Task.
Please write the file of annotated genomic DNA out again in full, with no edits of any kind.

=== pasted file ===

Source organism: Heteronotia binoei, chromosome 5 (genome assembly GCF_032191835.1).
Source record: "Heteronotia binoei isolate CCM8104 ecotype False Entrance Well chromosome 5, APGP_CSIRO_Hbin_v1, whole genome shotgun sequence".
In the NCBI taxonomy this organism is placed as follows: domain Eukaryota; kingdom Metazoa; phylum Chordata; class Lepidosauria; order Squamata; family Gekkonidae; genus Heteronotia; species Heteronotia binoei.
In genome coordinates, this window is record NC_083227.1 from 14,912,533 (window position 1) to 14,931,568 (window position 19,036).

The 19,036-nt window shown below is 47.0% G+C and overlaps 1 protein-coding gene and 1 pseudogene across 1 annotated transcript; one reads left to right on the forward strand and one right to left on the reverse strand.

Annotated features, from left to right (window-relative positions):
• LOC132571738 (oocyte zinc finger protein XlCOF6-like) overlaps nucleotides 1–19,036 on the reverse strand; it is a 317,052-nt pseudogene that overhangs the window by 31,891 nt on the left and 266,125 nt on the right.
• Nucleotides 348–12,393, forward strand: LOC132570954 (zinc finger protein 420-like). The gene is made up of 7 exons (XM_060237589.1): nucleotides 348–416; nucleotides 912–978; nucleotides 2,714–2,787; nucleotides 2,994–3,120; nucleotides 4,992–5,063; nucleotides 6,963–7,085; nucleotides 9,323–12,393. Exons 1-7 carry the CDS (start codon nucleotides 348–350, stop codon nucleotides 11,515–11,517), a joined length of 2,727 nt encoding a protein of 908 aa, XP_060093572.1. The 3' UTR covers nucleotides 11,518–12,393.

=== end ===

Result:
Source organism: Heteronotia binoei, chromosome 5 (genome assembly GCF_032191835.1).
Source record: "Heteronotia binoei isolate CCM8104 ecotype False Entrance Well chromosome 5, APGP_CSIRO_Hbin_v1, whole genome shotgun sequence".
In the NCBI taxonomy this organism is placed as follows: domain Eukaryota; kingdom Metazoa; phylum Chordata; class Lepidosauria; order Squamata; family Gekkonidae; genus Heteronotia; species Heteronotia binoei.
In genome coordinates, this window is record NC_083227.1 from 14,912,533 (window position 1) to 14,931,568 (window position 19,036).

The 19,036-nt window shown below is 47.0% G+C and overlaps 1 protein-coding gene and 1 pseudogene across 1 annotated transcript; one reads left to right on the forward strand and one right to left on the reverse strand.

Annotated features, from left to right (window-relative positions):
• LOC132571738 (oocyte zinc finger protein XlCOF6-like) overlaps nucleotides 1–19,036 on the reverse strand; it is a 317,052-nt pseudogene that overhangs the window by 31,891 nt on the left and 266,125 nt on the right.
• Nucleotides 348–12,393, forward strand: LOC132570954 (zinc finger protein 420-like). The gene is made up of 7 exons (XM_060237589.1): nucleotides 348–416; nucleotides 912–978; nucleotides 2,714–2,787; nucleotides 2,994–3,120; nucleotides 4,992–5,063; nucleotides 6,963–7,085; nucleotides 9,323–12,393. Exons 1-7 carry the CDS (start codon nucleotides 348–350, stop codon nucleotides 11,515–11,517), a joined length of 2,727 nt encoding a protein of 908 aa, XP_060093572.1. The 3' UTR covers nucleotides 11,518–12,393.